Michael Beasley has been getting ready for what he wants to be a redemption season. After struggling at every stop to live up to expectations or be efficient in his scoring, he is going to a Suns team that will need his points.
Every player says they are working out hard right now to be ready for training camp, and by all accounts Beasley had. But this note from Paul Coro of the Arizona Republic caught my eye.
Beasley has been working out with his mentor and personal trainer, former NBA guard Norm Nixon, in Los Angeles. Some onlookers have said that Beasley was the recent star of some traditional summer pro pickup games at UCLA.
Norm Nixon? He was the former Lakers point guard pushed aside so some guy named Magic Johnson could have the rock more, but he was a two time All-Star, two-time World Champ with the Lakers and most recently one of the studio show analysts for Clippers games (the other team he played for in the NBA).
Nixon was very professional as a ball player, and apparently he has taken Beasley under his wing, Coro reported earlier this summer.
It would not be the image of Beasley taking a stretching exercise class at Nixon’s Debbie Allen Dance Academy this morning in Los Angeles. His missteps are scenes far removed from how Nixon has become like a father to Beasley in the past year, taking him to his first plays, working him out and arranging trips they will take together to England and China.
It’s an interesting plan, to give Beasley structure and expose him to ideas, then see if he grows and matures. The question has never been Beasley’s talent, it was his passion and work ethic.
It’s that talent that makes Beasley a good gamble for the Suns (even at three years, $18 million total). But if he really matures under Nixon, that would be a steal.
LeBron James was dominant — the clear best player on the planet — when the Cleveland Cavaliers needed him most. That’s the reason Cleveland got its first major sports title in 52 years.
It’s the dead part of the NBA season — training camps don’t even open for a month — so why not enjoy a look back at LeBron’s amazing run to a legacy-defining NBA ring. Like you don’t have 15 minutes for this. What are you going to do, watch more preseason football?
It’s a summer tradition — tall NBA players swatting away the shots of young kids at camps/clinics.
Philadelphia’s Joel Embiid has yet to step on an NBA court — this fall, finally? — but he is part of the youth tradition now, destroying this young man at the Sixers Beach Bash event Saturday.
This summer Embiid has arm wrestled Justin Bieber and looked good working out in an empty gym, and to add to that list here is Embiid overpowering an average guy at Beach Bash then throwing it down. The man at least provided a little more resistance than a chair.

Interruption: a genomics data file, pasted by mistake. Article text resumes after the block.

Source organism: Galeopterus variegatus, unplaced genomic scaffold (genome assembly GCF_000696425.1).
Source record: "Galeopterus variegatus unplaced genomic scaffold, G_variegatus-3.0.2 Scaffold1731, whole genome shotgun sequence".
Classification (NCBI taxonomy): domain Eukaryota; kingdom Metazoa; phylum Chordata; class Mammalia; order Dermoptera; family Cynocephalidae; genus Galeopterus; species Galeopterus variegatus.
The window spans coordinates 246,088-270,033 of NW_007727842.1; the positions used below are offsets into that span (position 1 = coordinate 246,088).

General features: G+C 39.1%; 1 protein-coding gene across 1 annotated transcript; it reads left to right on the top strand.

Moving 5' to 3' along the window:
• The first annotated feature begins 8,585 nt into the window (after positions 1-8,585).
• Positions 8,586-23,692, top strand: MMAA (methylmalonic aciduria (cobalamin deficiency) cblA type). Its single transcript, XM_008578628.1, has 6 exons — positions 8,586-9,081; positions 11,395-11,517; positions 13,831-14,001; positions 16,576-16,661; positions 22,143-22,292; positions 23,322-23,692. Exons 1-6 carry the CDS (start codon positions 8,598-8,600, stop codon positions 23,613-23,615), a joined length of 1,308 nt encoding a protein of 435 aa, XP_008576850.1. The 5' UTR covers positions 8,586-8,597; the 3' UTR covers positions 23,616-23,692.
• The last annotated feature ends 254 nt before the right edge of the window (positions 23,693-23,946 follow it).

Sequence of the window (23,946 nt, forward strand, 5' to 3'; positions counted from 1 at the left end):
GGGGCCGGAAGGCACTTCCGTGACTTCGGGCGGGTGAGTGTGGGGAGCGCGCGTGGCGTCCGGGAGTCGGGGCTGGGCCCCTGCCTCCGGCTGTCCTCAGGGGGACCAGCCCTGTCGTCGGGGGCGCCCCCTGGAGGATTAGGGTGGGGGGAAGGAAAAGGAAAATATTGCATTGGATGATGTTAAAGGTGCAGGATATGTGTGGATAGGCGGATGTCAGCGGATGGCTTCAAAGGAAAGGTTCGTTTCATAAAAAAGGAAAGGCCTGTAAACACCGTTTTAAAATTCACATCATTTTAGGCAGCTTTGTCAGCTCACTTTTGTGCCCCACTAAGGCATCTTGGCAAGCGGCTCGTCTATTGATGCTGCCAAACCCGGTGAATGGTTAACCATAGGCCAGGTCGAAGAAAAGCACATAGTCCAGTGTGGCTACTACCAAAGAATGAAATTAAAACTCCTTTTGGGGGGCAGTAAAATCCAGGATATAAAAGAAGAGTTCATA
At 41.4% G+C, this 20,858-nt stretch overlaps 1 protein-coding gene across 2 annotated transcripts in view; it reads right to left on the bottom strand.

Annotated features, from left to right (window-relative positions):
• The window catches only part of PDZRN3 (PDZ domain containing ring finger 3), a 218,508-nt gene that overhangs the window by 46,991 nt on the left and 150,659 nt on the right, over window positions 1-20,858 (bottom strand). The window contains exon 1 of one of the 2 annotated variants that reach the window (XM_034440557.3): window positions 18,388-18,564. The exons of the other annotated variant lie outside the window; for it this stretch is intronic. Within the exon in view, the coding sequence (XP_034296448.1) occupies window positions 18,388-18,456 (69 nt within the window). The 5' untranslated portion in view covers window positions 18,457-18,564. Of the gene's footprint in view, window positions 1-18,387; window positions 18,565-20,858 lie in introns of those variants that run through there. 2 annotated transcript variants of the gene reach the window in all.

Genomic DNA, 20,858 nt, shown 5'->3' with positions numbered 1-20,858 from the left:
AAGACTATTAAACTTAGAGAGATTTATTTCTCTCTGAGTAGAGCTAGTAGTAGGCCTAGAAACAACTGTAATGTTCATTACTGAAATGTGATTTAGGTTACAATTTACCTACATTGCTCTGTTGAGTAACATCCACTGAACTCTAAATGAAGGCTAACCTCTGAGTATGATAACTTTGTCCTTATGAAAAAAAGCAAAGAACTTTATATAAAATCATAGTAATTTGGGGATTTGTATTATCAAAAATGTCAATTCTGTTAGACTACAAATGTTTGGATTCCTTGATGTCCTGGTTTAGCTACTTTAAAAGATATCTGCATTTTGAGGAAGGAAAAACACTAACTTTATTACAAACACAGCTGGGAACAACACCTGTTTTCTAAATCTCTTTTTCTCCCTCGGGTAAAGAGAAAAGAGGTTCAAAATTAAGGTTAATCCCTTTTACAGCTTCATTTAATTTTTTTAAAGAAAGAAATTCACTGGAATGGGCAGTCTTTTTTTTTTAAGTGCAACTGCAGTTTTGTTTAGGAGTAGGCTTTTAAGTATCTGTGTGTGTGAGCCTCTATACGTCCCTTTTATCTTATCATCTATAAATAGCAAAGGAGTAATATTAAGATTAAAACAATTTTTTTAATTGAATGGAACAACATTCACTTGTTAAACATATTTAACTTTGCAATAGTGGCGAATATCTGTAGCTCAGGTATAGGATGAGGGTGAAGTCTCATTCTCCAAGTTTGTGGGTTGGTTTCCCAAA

Despite the Warriors’ loss in the Finals, it’s been a good summer for Harrison Barnes. He signed a four-year, $94 million deal in Dallas and won a gold medal with Team USA at the Olympics in Rio de Janeiro. And maybe best of all, he got engaged on Saturday night, as he revealed on Twitter:
Congrats to Barnes and his new fiancée.
Shortly after winning a title with the Cleveland Cavaliers, veteran guard Mo Williams picked up his $2.2 million option for next season, choosing to take the guaranteed money on the table for him rather than test free agency at age 33. But he might not be with the Cavs this season — the Cleveland Plain Dealer‘s Joe Vardon reports that Williams is considering retiring from playing due to lingering knee problems, and the Cavaliers could waive him under the stretch provision in the coming days.
Williams, 33, a 13-year veteran and former All-Star who played a supporting role in the Cavs’ 2016 NBA championship, is strongly considering retirement, multiple sources told cleveland.com.
From Williams’ side of this, he battled a left-knee issue for most of last season while playing in just 41 regular-season games, as his playing time dwindled once Irving returned from knee surgery and the coaching staff chose to stick with Matthew Dellavedova as Irving’s backup.
Sources said his balky knee, desire to coach — especially younger players and children — and the obvious chance to go out as a champion are weighing heavily upon him.
Vardon reports that the Cavs are considering stretching him before the August 31 deadline, but are holding off for now because they want to leave open the possibility of a trade with another team to take on his salary. Either way, it looks as though Williams is done after 13 seasons in the NBA.